DEAR ABBY: We recently found out that my 19 year old daughter is pregnant. He’s her first boyfriend, and she’s absolutely in love with him. He asked her to marry him, and we’re excited and happy for her, but there’s one thing we struggle with: I’m pretty sure he’s cheating on her.

They live with us, so I can see the signs — he says he works late, and several times even told him he has to work all night. He’s always on his phone and he never lets her see him. He keeps it quiet and face down. When he receives a text message (which happens often), he immediately says he has to go to the bathroom. Then he stays there for about half an hour.

I tried to talk to her about what I see, but she gets mad at me. She says she trusts him and insists he would never cheat on her. It’s painful to see this happen to him, and I don’t know how to handle it. Should I keep talking about it or let her figure it out on her own?


DEAR SAIT: You have already mentioned it. Your daughter shouldn’t rush into marriage just because she’s pregnant, if that’s her intention. Because her boyfriend lives with you, he’s probably not mature or financially stable enough to be married to anyone. (What do his parents think?)

I was tempted to advise you to hire a private detective to find out if the young man is really working late or all night, but I’m not sure you need to go to that expense. The truth will eventually come to light. In the meantime, provide your daughter with plenty of emotional support as she will

DEAR ABBY: I married my high school sweetheart in 1967. In 1979, after 12 years of marriage, we refinanced our mortgage so we could add a bedroom. During the credit check, I was told that my wife had borrowed $14,000 and opened a secret mailbox in another city to hide it from me.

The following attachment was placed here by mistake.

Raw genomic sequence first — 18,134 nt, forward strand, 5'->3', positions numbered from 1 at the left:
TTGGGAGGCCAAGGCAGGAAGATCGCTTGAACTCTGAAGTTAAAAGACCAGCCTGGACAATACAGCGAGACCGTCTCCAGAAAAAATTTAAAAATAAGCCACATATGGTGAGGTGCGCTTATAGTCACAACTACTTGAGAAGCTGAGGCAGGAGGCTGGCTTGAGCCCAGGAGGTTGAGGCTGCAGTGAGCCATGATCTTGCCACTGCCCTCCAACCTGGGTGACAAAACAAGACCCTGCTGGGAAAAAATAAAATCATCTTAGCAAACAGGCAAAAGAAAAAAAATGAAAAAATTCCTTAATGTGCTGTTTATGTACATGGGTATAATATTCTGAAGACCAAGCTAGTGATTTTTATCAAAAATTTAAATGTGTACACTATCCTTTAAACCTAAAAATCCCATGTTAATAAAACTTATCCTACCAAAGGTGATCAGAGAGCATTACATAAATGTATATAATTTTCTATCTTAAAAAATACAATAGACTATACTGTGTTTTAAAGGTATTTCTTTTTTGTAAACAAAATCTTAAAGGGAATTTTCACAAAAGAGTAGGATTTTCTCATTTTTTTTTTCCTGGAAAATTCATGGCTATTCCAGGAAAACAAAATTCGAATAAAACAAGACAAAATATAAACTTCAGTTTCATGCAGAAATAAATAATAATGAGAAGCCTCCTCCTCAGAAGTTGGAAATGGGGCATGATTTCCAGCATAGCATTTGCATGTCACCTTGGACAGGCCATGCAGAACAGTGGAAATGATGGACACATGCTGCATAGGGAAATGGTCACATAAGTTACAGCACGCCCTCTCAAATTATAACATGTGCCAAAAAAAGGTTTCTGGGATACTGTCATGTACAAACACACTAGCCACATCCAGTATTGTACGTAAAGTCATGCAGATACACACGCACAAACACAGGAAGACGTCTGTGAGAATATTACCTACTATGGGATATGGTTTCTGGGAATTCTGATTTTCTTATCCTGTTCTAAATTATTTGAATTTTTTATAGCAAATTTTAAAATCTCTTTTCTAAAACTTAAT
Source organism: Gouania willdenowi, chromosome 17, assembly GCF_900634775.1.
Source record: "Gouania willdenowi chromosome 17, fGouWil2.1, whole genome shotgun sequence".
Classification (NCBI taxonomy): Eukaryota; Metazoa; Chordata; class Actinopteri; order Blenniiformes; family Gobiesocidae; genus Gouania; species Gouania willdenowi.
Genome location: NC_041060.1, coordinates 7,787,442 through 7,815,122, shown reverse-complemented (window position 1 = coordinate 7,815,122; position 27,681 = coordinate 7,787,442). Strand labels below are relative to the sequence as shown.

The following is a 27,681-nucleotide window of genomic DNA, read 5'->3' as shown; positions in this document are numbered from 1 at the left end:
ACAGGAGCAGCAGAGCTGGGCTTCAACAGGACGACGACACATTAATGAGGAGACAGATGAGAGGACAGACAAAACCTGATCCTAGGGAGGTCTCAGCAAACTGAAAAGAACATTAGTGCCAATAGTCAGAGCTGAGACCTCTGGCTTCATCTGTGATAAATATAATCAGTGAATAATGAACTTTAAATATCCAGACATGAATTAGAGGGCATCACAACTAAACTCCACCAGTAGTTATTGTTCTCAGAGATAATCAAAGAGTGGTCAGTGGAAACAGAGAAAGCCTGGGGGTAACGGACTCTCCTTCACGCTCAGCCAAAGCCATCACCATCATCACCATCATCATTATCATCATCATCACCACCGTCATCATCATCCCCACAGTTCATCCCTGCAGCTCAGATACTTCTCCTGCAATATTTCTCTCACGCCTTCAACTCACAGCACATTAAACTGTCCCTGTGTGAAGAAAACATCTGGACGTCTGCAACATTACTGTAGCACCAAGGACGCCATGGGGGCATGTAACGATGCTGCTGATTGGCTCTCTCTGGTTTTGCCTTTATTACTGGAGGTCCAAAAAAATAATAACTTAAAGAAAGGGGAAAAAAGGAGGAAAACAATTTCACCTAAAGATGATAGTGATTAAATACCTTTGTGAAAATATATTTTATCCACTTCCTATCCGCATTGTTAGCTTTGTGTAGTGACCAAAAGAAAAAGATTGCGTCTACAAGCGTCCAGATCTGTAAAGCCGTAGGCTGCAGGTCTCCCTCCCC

The problem was, and still is, she refused for 52 years to tell me what it was for. Needless to say, my confidence in her was shaken. She had no problem with alcohol, gambling or drugs. I had to ask her a thousand times why she needed that money, and still no answer. Our marriage fell apart, I had an affair and we broke up.

In 1990 we got back together, but it wasn’t the same. The children were grown, so four years later we divorced. I’m 75 now, remarried 20 years ago, and I still don’t understand why she couldn’t tell me the truth to save our marriage. (Abortion keeps popping into my head.) Not a day goes by that it doesn’t pop into my head, even all these years later. My children are separated because all they know is that I had an affair. I guess I’ll ask myself that question until the day I die. Tips?


DEAR STILL: Why your ex-wife needed that money is anyone’s guess. She may have used it to bail out a friend who was in trouble. She could also have paid a blackmailer. The possibilities are so varied that guessing his motive could be a board game.

Since you asked, my advice is to finally let the past stay in the past and stop upsetting yourself about something you’ll never get a straight answer for. There are few more effective ways to diminish the joys of the present than to do what you do.

About Dear Abby

Dear Abby is written by Abigail Van Buren, also known as Jeanne Phillips, and was founded by her mother, Pauline Phillips. Contact Dear Abby at or PO Box 69440, Los Angeles, CA 90069.